I do, of course, give my precious script to my friends and family to read. Their feedback is always positive and unhelpful in the main. Kindness and understanding are wonderful attributes unless applied to literary criticism.

My advice, based on lots of mistakes, is as follows:

Don't ever use colons, or even semi-colons

Gotten is not a word, at least not an English one

Write until you have finished, don't look back, don't edit, don't revise, don't make corrections. Finish it.

When you have finished it, whether it is half a page or 250,000 words, put it away somewhere safe. Somewhere you can retrieve it from but not too easily.

Then write something else.

And something else, maybe.

One day you will decide to look at what you have written and when you do remember to be kind and gentle. If you are feeling picky, or your football team is having a hard time, or the dog has been sick on the kitchen floor, put your writing away and deal with the crap first.

Read it, make it legible and correct any really obvious things, like repeated words and repeated words.

Now send it to someone who doesn't care a toss for your sensibilities. This unfeeling person is known in the trade as an editor. Ask for a critique, send them some money and only then will you know if you are on the right track. If you are, a full edit by a good editor will create something that really works. It will take time, money and effort, though.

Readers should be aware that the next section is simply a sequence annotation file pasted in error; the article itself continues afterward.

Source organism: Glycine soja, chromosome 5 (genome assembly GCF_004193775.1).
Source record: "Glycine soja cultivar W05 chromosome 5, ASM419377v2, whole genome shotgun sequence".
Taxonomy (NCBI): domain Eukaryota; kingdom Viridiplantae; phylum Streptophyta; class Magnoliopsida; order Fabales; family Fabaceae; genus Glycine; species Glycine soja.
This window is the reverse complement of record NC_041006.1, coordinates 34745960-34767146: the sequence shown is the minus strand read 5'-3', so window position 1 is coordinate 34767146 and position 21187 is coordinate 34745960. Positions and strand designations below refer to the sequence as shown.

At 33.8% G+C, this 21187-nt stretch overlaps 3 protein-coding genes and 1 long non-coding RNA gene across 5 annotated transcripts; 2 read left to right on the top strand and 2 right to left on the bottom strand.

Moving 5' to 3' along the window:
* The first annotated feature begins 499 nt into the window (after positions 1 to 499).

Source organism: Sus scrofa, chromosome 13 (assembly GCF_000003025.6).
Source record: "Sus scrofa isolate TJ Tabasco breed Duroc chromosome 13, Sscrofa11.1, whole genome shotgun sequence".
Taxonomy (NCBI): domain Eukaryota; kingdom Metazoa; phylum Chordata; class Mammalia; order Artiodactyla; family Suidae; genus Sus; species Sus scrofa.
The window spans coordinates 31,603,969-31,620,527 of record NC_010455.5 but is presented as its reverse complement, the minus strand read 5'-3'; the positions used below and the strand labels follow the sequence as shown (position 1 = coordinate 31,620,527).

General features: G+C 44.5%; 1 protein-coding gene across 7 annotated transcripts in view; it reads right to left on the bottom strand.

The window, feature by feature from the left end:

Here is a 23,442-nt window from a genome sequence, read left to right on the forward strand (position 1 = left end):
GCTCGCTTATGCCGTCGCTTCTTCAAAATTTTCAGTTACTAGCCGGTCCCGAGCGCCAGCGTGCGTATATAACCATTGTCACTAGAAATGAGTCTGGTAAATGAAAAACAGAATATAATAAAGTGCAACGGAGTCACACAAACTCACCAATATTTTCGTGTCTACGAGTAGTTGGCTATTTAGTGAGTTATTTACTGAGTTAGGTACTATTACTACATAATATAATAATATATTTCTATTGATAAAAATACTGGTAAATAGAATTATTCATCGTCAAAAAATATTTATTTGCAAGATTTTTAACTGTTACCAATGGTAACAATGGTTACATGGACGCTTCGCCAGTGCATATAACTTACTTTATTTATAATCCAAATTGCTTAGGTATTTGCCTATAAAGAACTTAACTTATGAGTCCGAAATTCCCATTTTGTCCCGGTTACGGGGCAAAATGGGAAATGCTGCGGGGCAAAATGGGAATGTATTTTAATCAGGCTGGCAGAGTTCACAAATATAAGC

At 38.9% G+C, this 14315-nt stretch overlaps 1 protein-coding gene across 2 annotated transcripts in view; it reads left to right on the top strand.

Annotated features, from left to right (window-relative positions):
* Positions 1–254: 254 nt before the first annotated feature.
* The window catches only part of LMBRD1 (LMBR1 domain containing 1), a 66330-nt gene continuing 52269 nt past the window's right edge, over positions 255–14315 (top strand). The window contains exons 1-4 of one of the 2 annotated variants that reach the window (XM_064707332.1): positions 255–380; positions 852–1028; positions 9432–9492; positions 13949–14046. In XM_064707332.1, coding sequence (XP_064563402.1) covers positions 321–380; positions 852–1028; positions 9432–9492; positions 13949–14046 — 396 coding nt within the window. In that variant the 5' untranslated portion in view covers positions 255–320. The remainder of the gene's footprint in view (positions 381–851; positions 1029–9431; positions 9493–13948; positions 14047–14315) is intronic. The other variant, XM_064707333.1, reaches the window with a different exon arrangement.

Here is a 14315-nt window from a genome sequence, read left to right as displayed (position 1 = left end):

'Due Diligence' has been massively improved by the editing process. I rather like being told what works and what doesn't, what to rewrite and what to leave as it is. You will all be able to buy it and see for yourselves very soon.

By the way, if you want an honest opinion at a very reasonable price, I recommend Fiction Feedback http://www.fictionfeedback.co.uk/

6 February 2012

Proceeds of Crime

OK, that's the title of my current work in progress, a follow up to Due Diligence.

For once, I'm not blogging about writing. This one's about injustice.

When I was young, the prospect of living in a totalitarian state was the stuff of nightmares and the foundation of nuclear resistance. Since the collapse of the communist bloc, we have put our minds at rest and taken our collective eye off the ball.

The terrifying part of totalitarianism was the lack of protection for the individual against arbitrary decisions of the state apparatchik. If an official took a dim view of you they could strip you of your possessions and throw you into jail without any checks or balances being applied.